Taj Thweatt knows his role for the Wildwood Catholic basketball team. And it has nothing to do with anything that takes place on the court.
The highly touted 6-foot-9 senior power forward who has committed to West Virginia loves being the team comedian for the Crusaders.
“It’s just my personality to tell jokes a lot of the time,” Thweatt said Tuesday. “It brings everyone happiness. We don’t like having people mad on our team. Just being able to tell jokes builds chemistry and keeps everybody in a good mood.”
How funny is Thweatt?
“He’s very funny,” Wildwood Catholic head coach David DeWeese said. “He makes me laugh a lot. He likes to break the tension. And not only the things he says, but the things that he does. He’ll do things that causes the whole team to break out in laughter.”
Not many opponents are chuckling at the prospect of facing Thweatt and the Crusaders these days. Thweatt was averaging 18.6 points per game for Wildwood Catholic, which was 12-2 and winners of eight straight after Wednesday’s 82-43 victory over St. Augustine Prep. Thweatt joked his way to 28 points and 19 rebounds in that game. Before that, Thweatt had a 21-point, 14-rebound game against Christian Brothers on Jan. 11, followed by a 36-point showing in a 101-82 victory over St. Joseph on Jan. 15.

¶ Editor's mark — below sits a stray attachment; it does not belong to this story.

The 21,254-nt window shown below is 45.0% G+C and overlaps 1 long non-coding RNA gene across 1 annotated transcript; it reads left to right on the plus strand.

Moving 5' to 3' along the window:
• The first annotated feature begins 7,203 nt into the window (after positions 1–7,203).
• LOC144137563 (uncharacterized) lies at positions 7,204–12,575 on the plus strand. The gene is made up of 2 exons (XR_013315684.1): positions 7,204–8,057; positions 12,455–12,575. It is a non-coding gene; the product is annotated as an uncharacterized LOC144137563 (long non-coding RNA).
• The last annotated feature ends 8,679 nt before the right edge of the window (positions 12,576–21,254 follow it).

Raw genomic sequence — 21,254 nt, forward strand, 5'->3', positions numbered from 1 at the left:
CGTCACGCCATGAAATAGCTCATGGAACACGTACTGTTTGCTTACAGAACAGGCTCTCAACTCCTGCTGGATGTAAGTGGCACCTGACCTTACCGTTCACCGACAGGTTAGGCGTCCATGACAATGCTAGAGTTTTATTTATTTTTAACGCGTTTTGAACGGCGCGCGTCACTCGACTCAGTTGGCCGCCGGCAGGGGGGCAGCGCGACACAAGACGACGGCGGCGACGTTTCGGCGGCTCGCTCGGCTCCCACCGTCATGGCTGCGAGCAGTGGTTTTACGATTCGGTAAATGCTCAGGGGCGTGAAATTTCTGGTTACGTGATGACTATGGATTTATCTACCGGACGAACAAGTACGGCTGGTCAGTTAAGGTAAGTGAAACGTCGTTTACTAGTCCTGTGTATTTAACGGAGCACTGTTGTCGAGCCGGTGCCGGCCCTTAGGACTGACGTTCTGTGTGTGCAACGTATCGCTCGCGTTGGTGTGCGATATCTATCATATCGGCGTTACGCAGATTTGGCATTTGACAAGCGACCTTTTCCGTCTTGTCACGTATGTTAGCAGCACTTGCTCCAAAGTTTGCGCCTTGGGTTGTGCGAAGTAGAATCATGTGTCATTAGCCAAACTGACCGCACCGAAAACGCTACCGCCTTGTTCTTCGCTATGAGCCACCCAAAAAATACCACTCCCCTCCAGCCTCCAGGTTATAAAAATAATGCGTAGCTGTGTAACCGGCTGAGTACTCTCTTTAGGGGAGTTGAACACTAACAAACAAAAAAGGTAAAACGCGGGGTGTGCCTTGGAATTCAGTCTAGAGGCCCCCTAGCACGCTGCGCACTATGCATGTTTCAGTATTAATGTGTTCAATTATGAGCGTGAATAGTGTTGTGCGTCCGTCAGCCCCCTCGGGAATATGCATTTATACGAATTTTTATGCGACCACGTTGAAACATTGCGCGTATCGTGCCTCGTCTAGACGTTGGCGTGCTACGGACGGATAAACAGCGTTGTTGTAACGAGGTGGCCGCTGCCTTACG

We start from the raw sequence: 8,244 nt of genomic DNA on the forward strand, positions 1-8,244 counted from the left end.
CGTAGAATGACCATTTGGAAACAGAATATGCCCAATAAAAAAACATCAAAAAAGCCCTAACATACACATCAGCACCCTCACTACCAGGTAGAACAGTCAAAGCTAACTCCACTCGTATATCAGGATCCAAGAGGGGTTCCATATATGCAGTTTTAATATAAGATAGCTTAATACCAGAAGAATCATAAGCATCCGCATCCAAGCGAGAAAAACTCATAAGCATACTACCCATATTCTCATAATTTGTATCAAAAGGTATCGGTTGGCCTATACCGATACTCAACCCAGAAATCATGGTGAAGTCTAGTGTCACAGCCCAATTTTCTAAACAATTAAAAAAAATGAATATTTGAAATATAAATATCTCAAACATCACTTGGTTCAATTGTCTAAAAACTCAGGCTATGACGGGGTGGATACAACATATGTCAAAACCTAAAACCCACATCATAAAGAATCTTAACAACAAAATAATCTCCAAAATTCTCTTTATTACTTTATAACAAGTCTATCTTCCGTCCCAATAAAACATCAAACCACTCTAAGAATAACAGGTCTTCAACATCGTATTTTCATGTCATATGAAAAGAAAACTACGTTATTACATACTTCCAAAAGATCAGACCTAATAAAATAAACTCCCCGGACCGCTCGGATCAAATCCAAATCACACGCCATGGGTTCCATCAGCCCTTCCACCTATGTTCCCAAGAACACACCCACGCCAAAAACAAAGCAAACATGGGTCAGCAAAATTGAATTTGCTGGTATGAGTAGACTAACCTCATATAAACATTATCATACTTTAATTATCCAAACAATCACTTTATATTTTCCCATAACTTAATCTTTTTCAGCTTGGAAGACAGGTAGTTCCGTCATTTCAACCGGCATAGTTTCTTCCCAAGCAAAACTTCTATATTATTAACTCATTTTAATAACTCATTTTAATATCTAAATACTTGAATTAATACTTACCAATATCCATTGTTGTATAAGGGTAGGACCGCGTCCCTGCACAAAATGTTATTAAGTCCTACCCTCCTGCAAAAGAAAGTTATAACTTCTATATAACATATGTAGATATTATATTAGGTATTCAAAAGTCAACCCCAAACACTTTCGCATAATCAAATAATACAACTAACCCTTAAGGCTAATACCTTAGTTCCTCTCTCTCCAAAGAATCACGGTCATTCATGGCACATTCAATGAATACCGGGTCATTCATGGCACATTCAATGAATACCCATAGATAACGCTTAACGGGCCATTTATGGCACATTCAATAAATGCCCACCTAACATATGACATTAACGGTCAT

“We’re playing defense, moving the ball in transition and working in critical situations,” Thweatt said. “We’re having a lot of fun right now.”
With the frontcourt tandem of Thweatt and Temple-bound forward Jahlil White around, the Crusaders are playing an old-school power basketball game. Still, Thweatt made a specific point of working on his jump shot this offseason with an eye on both his senior year and allowing his game to grow before heading into the Big 12 battles moving forward.
“The main thing that I wanted to do was just keep shooting,” Thweatt said. “I made a point of getting more reps in the gym. We have a lot of players who can go for 30 a night. So I’ve tried to focus on getting better every day, going to the basket, getting good shots and defense.”
Being around the game has been in Thweatt’s blood since he was young. His older brother, Alonte Blackwell, played at Girard College and East Stroudsburg before the family moved to the shore when Thweatt was 9.
“When I used to live in Philly, we would just keep playing basketball," Thweatt said. “I kept looking up to him, and I wanted to make sure that I could get into the gym at every chance that I had.”